Patients undergoing diagnostic cardiac catheterization, including MRI-guided procedures, are at risk for life-threatening arrhythmias such as complete heart block and ventricular fibrillation.6  These arrhythmias require immediate action, which can be challenging to implement in the interventional cardiac MRI (iCMR) environment. Other unique safety issues that are added to the procedural environment when MRI is used include the need for fastidious exclusion of unsafe metal objects and team understanding of emergency procedures unique to MRI.

The iCMR suite combines a cardiac catheterization x-ray laboratory with an MRI suite. At our institution we have performed iCMR procedures (ie, MRI-guided cardiac catheterizations) under institutional review board–approved research protocols since 2015. Because the work described in this article was of a quality improvement nature, additional institutional review board approval was not required. Given the unique work environment that incorporates x-ray and MRI in a highly technical environment, it is crucial for our team to provide education and stress the importance of magnet safety to ensure that our patients and staff remain safe. Also of significant importance is training staff members from multiple disciplines on how to handle emergency evacuations in the iCMR suite. Creating a safety protocol using quarterly in situ evacuation drills led by advanced practice and research nurses is necessary to prevent serious adverse events in the iCMR suite. The primary aim of this quality improvement initiative was to promote MRI safety and staff preparedness to respond in emergency situations in the specialized iCMR environment.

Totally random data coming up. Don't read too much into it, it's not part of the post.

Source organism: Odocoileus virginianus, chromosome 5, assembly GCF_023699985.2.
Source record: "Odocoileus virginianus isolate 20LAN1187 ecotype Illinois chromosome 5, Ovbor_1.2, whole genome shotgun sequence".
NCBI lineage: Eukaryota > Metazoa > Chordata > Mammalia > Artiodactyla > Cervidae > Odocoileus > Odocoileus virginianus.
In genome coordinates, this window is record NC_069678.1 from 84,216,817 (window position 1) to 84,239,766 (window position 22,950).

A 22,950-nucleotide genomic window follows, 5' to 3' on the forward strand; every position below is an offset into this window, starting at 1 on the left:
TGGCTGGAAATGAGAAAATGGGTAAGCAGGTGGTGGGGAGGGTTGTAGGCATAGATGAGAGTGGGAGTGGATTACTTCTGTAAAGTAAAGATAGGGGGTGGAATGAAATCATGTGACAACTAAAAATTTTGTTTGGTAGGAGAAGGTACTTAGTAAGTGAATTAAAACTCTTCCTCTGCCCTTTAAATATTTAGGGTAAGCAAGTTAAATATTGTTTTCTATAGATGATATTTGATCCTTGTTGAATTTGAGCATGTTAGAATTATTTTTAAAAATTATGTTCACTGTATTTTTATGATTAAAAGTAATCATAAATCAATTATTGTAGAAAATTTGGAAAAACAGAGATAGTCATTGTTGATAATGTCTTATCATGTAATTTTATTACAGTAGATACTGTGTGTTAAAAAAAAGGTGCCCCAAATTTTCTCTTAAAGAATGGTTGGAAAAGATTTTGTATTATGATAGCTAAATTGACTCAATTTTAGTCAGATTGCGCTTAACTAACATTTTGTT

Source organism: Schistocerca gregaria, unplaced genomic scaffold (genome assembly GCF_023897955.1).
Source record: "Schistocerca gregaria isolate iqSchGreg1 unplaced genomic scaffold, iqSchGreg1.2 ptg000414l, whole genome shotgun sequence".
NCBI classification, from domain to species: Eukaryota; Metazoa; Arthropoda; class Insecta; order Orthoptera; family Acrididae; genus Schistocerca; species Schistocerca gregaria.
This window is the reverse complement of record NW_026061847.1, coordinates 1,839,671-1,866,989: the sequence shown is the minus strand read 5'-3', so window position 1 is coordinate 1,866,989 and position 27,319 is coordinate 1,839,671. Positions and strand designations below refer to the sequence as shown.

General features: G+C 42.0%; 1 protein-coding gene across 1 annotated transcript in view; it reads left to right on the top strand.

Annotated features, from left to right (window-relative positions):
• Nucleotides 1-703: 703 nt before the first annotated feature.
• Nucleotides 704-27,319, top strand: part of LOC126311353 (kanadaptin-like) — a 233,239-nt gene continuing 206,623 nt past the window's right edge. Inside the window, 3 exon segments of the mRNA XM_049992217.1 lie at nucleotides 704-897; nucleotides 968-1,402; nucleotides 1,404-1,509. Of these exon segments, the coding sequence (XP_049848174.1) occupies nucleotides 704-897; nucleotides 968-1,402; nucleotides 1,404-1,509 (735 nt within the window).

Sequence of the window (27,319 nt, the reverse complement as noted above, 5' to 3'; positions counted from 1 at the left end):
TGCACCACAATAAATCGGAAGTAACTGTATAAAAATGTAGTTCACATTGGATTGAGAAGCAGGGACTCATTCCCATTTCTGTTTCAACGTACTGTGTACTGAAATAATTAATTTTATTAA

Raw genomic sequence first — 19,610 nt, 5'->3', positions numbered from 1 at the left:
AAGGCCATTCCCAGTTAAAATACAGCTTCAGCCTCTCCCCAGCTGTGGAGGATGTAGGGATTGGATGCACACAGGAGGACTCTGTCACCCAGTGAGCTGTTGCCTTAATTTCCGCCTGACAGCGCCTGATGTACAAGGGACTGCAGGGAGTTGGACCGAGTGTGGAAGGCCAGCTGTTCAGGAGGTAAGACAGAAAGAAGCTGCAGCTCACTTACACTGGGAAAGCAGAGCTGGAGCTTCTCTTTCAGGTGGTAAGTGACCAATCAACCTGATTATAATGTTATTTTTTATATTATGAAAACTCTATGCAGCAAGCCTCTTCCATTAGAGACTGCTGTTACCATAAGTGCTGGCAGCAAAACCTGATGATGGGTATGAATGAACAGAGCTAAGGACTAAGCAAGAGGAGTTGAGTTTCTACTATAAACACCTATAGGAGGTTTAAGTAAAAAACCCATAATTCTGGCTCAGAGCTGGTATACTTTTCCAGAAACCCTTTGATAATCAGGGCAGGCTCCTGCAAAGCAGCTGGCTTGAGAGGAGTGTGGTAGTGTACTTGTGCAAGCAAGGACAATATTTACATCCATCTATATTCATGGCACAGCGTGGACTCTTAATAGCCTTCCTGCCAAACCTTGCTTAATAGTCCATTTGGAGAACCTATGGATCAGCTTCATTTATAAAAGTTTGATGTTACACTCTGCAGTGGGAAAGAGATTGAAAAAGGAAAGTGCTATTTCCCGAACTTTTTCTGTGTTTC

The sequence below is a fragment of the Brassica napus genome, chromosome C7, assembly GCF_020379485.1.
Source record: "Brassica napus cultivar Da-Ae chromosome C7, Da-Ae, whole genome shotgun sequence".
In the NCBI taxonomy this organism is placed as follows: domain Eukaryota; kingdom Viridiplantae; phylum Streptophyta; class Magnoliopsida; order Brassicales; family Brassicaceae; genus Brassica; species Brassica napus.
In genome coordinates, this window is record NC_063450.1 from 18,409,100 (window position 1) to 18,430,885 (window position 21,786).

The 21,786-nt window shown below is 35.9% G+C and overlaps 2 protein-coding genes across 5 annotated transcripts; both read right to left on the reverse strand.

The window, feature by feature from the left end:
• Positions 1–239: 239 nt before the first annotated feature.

MRI-Guided Cardiac Catheterization Workflow

At our institution, the iCMR suite consists of a 1.5-T MRI scanner (MAGNETOM Aera, Siemens Healthineers) in a room that is connected via automatic doors to a separate biplane fluoroscopy catheterization room (Figure 1). The MRI side of the suite is outfitted for cardiac catheterization with a real-time cardiac MRI console (Interactive Front End, Siemens Healthineers), wireless operator noise-canceling communication headsets (IMROC, Optoacoustics), hemodynamic recording system interface (Physiological Recording in MRI Environment [PRiME], Centers for Information Technology, National Institutes of Health),7  and in-room shielded liquid crystal display projectors (GJJ-PRO shielding, Gaven Industries) for a rear-projection screen that can slide to the head or foot of the patient as needed.6  Further details regarding equipment and room setup can be found in our previously published work.1,2